Regarding the networking, I know it doesn't have to just be internet connected, but the article made mention of the networked systems behind the voting machines themselves, so I was curious if any machines are actually connected to the network somehow.
 
Ah, OK, in my precinct there are machines, each in a booth (like a phone booth, but inside a curtain), and you go in and vote by manipulating a dial on the machine to "fill in" an onscreen representation of the ballot. So you're alone with the machine while you vote.
 
It's in the US. No paper ballot, but as your vote is recorded, you can look through a little window and see a paper "receipt" being created that shows how you voted. It stays in the machine, you don't get a copy of it.
 
I was thinking about voting systems recently and what seemed important to me is the ability to verify a vote later on in order to verify the overall integrity. If a tick is put in a box, the box that is ticked can be manipulated/ changed before it reaches the final count and currently noone may ever know. So could a system include some sort of high integrity feedback mechanism?

E.g. I can put some money in my bank account. I can then check later on that it is still there and of the same amount. If someone, god forbid, hacks my bank account, I can see that the amount has changed -unless the whole system has been hacked and I do not see the actual amount, but simply a dummy amount.

(BTW, supposedly voting is secret, in the UK anyway. I realised a few years ago that it is not. Each ballot paper has a number, which if I remember correctly, is written down next to my name when I collect my ballot paper. The ballot papers and lists are, apparently, destroyed several months after an election. In between time fraudulent votes can be identified and hence the way I voted is not actually secret. -I am not trying to start a conspiracy topic!)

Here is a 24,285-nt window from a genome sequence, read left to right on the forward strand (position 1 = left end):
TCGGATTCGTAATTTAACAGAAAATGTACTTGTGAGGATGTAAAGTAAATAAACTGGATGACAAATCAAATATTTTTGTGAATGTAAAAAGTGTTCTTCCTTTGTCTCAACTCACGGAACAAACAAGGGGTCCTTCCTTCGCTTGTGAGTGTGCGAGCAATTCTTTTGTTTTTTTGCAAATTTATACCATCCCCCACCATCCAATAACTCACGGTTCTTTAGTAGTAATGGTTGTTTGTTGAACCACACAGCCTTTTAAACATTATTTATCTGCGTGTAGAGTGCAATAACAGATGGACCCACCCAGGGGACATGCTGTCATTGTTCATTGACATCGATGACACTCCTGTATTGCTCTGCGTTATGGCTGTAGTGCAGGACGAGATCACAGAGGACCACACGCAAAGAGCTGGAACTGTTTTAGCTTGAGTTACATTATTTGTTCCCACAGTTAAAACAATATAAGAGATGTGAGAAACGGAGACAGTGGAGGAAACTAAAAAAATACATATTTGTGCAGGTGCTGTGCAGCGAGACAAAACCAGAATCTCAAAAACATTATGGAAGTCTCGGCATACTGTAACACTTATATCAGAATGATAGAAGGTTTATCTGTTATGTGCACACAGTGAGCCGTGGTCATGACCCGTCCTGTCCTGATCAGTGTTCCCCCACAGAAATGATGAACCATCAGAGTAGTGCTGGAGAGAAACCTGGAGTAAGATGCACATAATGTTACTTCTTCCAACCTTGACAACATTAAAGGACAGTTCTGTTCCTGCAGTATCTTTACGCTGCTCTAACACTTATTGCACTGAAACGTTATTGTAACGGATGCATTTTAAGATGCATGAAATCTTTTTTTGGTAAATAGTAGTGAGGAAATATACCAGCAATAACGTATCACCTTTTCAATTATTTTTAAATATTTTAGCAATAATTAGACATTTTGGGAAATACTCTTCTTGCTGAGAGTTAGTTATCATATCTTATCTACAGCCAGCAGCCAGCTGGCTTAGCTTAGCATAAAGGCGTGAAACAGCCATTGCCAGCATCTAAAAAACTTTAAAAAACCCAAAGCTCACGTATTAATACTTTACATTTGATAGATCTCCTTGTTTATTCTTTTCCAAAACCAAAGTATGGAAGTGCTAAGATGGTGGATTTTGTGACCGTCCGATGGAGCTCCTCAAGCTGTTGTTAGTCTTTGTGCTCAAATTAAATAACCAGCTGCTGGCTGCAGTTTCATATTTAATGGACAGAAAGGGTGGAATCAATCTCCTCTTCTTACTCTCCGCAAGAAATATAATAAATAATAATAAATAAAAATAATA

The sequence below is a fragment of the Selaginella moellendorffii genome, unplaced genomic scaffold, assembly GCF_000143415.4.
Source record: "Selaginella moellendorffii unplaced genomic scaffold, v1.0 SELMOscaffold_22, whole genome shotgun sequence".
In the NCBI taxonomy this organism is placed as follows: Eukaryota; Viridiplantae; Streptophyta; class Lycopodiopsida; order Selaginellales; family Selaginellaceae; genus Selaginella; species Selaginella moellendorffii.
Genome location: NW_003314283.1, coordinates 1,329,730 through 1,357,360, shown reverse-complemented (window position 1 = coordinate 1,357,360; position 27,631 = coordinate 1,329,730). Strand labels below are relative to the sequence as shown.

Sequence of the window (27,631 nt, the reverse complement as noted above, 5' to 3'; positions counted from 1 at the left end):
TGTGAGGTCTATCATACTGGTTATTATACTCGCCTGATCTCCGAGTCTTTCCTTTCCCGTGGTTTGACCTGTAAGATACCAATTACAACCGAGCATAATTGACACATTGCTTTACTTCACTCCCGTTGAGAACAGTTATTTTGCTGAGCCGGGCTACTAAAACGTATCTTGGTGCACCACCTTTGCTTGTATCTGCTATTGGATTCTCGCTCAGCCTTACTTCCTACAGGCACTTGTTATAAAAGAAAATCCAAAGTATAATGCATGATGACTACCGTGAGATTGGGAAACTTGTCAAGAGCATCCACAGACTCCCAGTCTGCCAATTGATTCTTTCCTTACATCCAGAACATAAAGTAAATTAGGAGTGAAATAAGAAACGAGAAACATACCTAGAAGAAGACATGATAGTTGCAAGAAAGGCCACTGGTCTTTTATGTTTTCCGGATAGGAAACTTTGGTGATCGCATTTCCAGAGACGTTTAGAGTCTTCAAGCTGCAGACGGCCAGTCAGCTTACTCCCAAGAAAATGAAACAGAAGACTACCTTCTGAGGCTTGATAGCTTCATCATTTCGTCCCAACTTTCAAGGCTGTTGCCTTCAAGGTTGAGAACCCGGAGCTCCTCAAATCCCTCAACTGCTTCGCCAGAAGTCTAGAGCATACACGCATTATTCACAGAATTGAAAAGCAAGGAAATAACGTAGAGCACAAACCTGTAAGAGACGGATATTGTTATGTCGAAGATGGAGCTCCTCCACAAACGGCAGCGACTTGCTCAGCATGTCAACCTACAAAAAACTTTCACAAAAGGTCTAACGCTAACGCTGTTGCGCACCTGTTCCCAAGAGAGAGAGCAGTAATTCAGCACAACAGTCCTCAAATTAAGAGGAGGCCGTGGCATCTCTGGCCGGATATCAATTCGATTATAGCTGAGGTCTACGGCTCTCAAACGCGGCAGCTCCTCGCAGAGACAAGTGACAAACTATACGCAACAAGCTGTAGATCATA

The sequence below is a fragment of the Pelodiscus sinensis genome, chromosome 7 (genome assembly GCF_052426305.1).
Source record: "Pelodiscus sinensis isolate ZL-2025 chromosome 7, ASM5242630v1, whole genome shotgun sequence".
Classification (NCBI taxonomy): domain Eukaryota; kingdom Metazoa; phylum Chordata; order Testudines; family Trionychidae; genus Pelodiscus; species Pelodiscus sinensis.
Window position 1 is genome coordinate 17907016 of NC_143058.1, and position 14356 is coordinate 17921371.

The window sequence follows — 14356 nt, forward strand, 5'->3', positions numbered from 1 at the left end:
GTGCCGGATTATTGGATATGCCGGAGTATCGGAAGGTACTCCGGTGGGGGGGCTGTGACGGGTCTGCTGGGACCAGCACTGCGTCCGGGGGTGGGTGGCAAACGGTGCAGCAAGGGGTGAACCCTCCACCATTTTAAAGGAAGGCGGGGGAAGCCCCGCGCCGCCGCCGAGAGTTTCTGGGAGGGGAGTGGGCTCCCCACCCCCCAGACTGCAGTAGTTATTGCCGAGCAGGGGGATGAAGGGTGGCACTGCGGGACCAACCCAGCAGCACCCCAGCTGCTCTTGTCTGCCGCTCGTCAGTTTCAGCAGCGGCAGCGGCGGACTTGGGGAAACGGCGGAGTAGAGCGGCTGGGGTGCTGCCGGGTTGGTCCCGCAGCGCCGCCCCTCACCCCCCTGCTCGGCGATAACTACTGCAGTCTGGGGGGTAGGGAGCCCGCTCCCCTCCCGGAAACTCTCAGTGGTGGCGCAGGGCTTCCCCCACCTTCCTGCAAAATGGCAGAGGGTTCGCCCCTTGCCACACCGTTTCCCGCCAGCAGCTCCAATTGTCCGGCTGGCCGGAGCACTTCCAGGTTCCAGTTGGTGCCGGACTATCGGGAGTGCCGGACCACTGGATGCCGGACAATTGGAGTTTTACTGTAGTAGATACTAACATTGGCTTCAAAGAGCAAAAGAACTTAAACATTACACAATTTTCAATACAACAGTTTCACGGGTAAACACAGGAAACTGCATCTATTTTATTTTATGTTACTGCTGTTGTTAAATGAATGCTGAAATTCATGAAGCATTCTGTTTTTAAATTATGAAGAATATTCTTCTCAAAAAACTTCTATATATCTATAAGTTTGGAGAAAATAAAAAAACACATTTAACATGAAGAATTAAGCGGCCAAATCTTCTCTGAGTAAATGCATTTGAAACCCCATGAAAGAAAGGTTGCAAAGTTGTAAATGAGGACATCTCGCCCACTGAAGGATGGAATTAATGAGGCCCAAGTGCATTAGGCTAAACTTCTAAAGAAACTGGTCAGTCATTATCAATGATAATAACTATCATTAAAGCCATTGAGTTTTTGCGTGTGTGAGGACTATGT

It's in the US. No paper ballot, but as your vote is recorded, you can look through a little window and see a paper "receipt" being created that shows how you voted. It stays in the machine, you don't get a copy of it.
At least there is theoretically a hard copy there that you witnessed that the electronic copy can be checked against later. If we ever eliminate that hard copy, then we'd really be opening a can of worms.

I actually like your method better than ours. Yours eliminates the theories claiming that truckloads of fake ballots were delivered in the middle of the night and forced through the machines. It would also greatly speed up the process instead of waiting on someone to feed thousands of ballots through a busy machine. It's a separate topic, but it blows my mind how long it takes some precincts to finish reporting.
 

Create an account or login to comment

You must be a member in order to leave a comment

Create account

Create an account on our community. It's easy!

Log in

Already have an account? Log in here.

Welcome to SynoForum.com!

SynoForum.com is an unofficial Synology forum for NAS owners and enthusiasts.

Registration is free, easy and fast!

Trending threads

Back
Top